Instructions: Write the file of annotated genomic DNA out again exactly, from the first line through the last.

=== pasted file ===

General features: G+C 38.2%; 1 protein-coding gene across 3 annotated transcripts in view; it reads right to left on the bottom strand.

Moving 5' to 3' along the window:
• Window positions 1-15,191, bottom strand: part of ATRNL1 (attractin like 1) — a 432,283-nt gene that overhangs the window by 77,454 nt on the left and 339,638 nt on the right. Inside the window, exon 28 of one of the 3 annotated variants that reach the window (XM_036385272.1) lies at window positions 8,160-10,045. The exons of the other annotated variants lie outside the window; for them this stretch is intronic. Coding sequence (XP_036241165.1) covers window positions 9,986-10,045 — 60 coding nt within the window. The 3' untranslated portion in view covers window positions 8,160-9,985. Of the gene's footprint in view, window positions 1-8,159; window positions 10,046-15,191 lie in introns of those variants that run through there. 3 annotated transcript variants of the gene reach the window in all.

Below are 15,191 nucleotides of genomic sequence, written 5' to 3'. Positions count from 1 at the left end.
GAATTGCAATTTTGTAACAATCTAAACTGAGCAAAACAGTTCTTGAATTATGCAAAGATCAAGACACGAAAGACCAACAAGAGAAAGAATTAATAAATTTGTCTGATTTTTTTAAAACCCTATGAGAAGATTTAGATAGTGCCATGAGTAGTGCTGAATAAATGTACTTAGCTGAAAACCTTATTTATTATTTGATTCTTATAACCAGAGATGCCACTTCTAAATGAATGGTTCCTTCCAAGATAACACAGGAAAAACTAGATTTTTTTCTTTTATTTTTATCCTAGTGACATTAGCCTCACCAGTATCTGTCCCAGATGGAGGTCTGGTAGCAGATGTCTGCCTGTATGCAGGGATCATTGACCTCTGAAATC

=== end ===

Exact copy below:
General features: G+C 38.2%; 1 protein-coding gene across 3 annotated transcripts in view; it reads right to left on the bottom strand.

Moving 5' to 3' along the window:
• Window positions 1-15,191, bottom strand: part of ATRNL1 (attractin like 1) — a 432,283-nt gene that overhangs the window by 77,454 nt on the left and 339,638 nt on the right. Inside the window, exon 28 of one of the 3 annotated variants that reach the window (XM_036385272.1) lies at window positions 8,160-10,045. The exons of the other annotated variants lie outside the window; for them this stretch is intronic. Coding sequence (XP_036241165.1) covers window positions 9,986-10,045 — 60 coding nt within the window. The 3' untranslated portion in view covers window positions 8,160-9,985. Of the gene's footprint in view, window positions 1-8,159; window positions 10,046-15,191 lie in introns of those variants that run through there. 3 annotated transcript variants of the gene reach the window in all.

Below are 15,191 nucleotides of genomic sequence, written 5' to 3'. Positions count from 1 at the left end.
GAATTGCAATTTTGTAACAATCTAAACTGAGCAAAACAGTTCTTGAATTATGCAAAGATCAAGACACGAAAGACCAACAAGAGAAAGAATTAATAAATTTGTCTGATTTTTTTAAAACCCTATGAGAAGATTTAGATAGTGCCATGAGTAGTGCTGAATAAATGTACTTAGCTGAAAACCTTATTTATTATTTGATTCTTATAACCAGAGATGCCACTTCTAAATGAATGGTTCCTTCCAAGATAACACAGGAAAAACTAGATTTTTTTCTTTTATTTTTATCCTAGTGACATTAGCCTCACCAGTATCTGTCCCAGATGGAGGTCTGGTAGCAGATGTCTGCCTGTATGCAGGGATCATTGACCTCTGAAATC